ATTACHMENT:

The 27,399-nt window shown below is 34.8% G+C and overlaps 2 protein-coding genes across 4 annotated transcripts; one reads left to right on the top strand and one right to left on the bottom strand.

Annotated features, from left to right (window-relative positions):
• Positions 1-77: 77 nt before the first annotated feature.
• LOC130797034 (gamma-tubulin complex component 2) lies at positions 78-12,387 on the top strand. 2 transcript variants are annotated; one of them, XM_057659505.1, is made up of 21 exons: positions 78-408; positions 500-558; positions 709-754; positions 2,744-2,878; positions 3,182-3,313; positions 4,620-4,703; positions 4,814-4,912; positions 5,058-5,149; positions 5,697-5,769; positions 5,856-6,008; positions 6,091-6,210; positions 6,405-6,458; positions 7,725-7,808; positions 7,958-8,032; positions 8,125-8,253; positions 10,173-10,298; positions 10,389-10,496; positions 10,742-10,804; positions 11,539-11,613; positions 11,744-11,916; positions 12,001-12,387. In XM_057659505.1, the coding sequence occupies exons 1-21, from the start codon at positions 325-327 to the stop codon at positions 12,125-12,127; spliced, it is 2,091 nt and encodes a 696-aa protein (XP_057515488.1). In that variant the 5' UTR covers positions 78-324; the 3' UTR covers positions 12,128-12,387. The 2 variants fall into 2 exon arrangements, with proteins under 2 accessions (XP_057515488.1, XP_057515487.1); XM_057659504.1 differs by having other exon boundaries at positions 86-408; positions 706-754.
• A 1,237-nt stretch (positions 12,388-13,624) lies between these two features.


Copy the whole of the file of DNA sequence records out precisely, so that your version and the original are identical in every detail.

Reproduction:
The 27,399-nt window shown below is 34.8% G+C and overlaps 2 protein-coding genes across 4 annotated transcripts; one reads left to right on the top strand and one right to left on the bottom strand.

Annotated features, from left to right (window-relative positions):
• Positions 1-77: 77 nt before the first annotated feature.
• LOC130797034 (gamma-tubulin complex component 2) lies at positions 78-12,387 on the top strand. 2 transcript variants are annotated; one of them, XM_057659505.1, is made up of 21 exons: positions 78-408; positions 500-558; positions 709-754; positions 2,744-2,878; positions 3,182-3,313; positions 4,620-4,703; positions 4,814-4,912; positions 5,058-5,149; positions 5,697-5,769; positions 5,856-6,008; positions 6,091-6,210; positions 6,405-6,458; positions 7,725-7,808; positions 7,958-8,032; positions 8,125-8,253; positions 10,173-10,298; positions 10,389-10,496; positions 10,742-10,804; positions 11,539-11,613; positions 11,744-11,916; positions 12,001-12,387. In XM_057659505.1, the coding sequence occupies exons 1-21, from the start codon at positions 325-327 to the stop codon at positions 12,125-12,127; spliced, it is 2,091 nt and encodes a 696-aa protein (XP_057515488.1). In that variant the 5' UTR covers positions 78-324; the 3' UTR covers positions 12,128-12,387. The 2 variants fall into 2 exon arrangements, with proteins under 2 accessions (XP_057515488.1, XP_057515487.1); XM_057659504.1 differs by having other exon boundaries at positions 86-408; positions 706-754.
• A 1,237-nt stretch (positions 12,388-13,624) lies between these two features.